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  1. #1

    This Is Your Brain on Meth: A 'Forest Fire' of Damage

    This Is Your Brain on Meth: A 'Forest Fire' of Damage
    July 20, 2004
    By Sandra Blakeslee, New York Times

    People who do not want to wait for old age to shrink their brains and bring on memory loss now have a quicker alternative - abuse methamphetamine for a decade or so and watch the brain cells vanish into the night.

    The first high-resolution M.R.I. study of methamphetamine addicts shows "a forest fire of brain damage," said Dr. Paul Thompson, an expert on brain mapping at the University of California, Los Angeles. "We expected some brain changes but didn't expect so much tissue to be destroyed."

    The image, published in the June 30 issue of The Journal of Neuroscience, shows the brain's surface and deeper limbic system. Red areas show the greatest tissue loss.

    The limbic region, involved in drug craving, reward, mood and emotion, lost 11 percent of its tissue. "The cells are dead and gone," Dr. Thompson said. Addicts were depressed, anxious and unable to concentrate.

    The brain's center for making new memories, the hippocampus, lost 8 percent of its tissue, comparable to the brain deficits in early Alzheimer's. The methamphetamine addicts fared significantly worse on memory tests than healthy people the same age.

    The study examined 22 people in their 30's who had used methamphetamine for 10 years, mostly by smoking it, and 21 controls matched for age. On average, the addicts used an average of four grams a week and said they had been high on 19 of the 30 days before the study began.

    Methamphetamine is an addictive stimulant made in clandestine laboratories nationwide. When taken by mouth, snorted, injected or smoked, it produces intense pleasure by releasing the brain's reward chemical, dopamine. With chronic use, the brains that overstimulate dopamine and another brain chemical, serotonin, are permanently compromised.

    The study held one other surprise, Dr. Thompson said: white matter, composed of nerve fibers that connect different areas, was severely inflamed, making the addicts' brains 10 percent larger than normal. "This was shocking," he said. But there was one piece of good news: the white matter was not dead. With abstinence, it might recover.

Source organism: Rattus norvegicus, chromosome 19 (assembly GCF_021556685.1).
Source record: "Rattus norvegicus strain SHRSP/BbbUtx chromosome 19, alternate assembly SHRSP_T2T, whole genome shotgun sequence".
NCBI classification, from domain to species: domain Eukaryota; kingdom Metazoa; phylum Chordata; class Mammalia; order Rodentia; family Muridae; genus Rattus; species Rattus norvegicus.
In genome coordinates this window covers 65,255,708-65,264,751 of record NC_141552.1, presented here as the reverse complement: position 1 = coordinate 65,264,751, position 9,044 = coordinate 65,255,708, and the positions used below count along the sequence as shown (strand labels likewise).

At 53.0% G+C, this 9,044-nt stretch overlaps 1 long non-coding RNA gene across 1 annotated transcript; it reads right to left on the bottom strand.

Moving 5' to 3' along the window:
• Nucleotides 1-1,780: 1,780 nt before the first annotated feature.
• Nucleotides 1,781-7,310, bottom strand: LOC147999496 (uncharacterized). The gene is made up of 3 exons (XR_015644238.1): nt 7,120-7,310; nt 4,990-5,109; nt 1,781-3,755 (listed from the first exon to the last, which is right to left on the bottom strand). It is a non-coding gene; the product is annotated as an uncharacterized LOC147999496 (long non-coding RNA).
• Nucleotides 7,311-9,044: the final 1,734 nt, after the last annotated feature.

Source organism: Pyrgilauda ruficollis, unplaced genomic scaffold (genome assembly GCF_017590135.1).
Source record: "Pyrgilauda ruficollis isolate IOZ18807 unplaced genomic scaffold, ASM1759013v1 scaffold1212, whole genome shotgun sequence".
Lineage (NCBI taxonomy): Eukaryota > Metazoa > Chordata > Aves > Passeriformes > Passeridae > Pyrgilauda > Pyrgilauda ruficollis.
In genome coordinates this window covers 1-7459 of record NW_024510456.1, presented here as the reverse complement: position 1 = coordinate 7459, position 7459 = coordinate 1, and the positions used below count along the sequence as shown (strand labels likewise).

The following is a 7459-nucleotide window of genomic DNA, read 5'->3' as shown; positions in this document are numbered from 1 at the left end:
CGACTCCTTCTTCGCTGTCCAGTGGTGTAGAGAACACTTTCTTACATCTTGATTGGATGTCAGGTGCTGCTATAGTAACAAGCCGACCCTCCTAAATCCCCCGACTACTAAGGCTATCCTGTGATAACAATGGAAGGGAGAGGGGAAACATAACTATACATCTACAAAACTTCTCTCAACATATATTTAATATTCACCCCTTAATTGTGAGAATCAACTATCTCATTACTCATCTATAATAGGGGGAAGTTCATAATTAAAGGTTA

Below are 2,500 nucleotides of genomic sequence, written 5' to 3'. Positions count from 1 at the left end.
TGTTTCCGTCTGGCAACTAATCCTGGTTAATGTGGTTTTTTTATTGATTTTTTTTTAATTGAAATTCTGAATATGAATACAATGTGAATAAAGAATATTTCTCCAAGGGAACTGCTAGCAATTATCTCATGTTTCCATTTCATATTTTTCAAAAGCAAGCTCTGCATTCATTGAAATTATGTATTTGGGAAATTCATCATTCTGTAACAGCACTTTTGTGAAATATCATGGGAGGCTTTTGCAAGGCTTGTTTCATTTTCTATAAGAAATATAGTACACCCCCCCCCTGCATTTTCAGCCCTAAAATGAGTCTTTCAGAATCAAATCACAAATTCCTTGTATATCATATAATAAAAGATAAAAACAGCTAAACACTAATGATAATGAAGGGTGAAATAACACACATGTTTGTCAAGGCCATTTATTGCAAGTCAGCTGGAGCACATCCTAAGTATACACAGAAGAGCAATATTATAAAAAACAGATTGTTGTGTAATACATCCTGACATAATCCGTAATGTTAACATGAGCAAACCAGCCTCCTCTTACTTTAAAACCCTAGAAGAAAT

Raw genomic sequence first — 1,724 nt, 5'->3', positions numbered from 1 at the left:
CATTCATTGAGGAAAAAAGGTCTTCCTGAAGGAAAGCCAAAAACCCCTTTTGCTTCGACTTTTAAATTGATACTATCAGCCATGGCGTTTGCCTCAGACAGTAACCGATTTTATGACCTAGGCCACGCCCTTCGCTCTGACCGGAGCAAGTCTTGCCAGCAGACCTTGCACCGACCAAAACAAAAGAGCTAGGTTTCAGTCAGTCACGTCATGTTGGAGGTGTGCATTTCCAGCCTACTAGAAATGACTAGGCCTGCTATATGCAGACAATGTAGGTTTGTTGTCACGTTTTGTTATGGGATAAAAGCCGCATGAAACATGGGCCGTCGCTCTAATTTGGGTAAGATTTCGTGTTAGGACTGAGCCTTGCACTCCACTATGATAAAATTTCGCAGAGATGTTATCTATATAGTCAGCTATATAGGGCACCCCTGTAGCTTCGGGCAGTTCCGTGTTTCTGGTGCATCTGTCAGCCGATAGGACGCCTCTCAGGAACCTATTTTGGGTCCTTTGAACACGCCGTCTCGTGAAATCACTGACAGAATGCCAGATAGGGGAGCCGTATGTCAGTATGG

2. #2

    meth

    my son is 24, he is a smart/ funny/ good looking boy ( Young man) i am not sure how long he has used Meth. But it is destroying him and our family. He has been in and out of county jails/prison twice and a state hospital twice now. He was just admitted almost 2 weeks ago. The destruction this drug does is unbelievable. My son has always showed me and our family love and respect ( short of using drugs). I know that i am nieve to drugs and what they do to people. But this drug is so awful, that it causes my son to become completely psychotic. I don't know how to help him. I don't know if tough love can do it, or not. I am so afraid of him, when he is or has been using. I know some will say that they don't know people that stay psychotic after the drug wears off, but with my son, the psychosis, does not go away. without the help of professionals. and the use of strong anti-psychotic drugs. it is heart breaking to see my young vibrant son, completely doped up with drugs, just to get him back to reality. And when he uses again, will that be the time that he wont be able to be brought back? No body can tell me these answers. Nor can anyone but he change this. I would die for my kids, but i can not keep him from using. my son has always denied depression, but the last time i seen him, he came to our home begging us to borrow a gun. He told us that he was tired of all the suffering going on and that he wanted to end it. He spent almost one month in a county jail in this psychotic state, and our county servants would not get him help. then he was released to society in the same shape. I feel that we need more help in our community to take care of the problems of drugs and recovery. i am not blaming anyone for this problem. But just want to share my experiences with others. If anyone has any helpful ideas of how i can help my son. Please reply! I am totally desperate for knowledge to this problem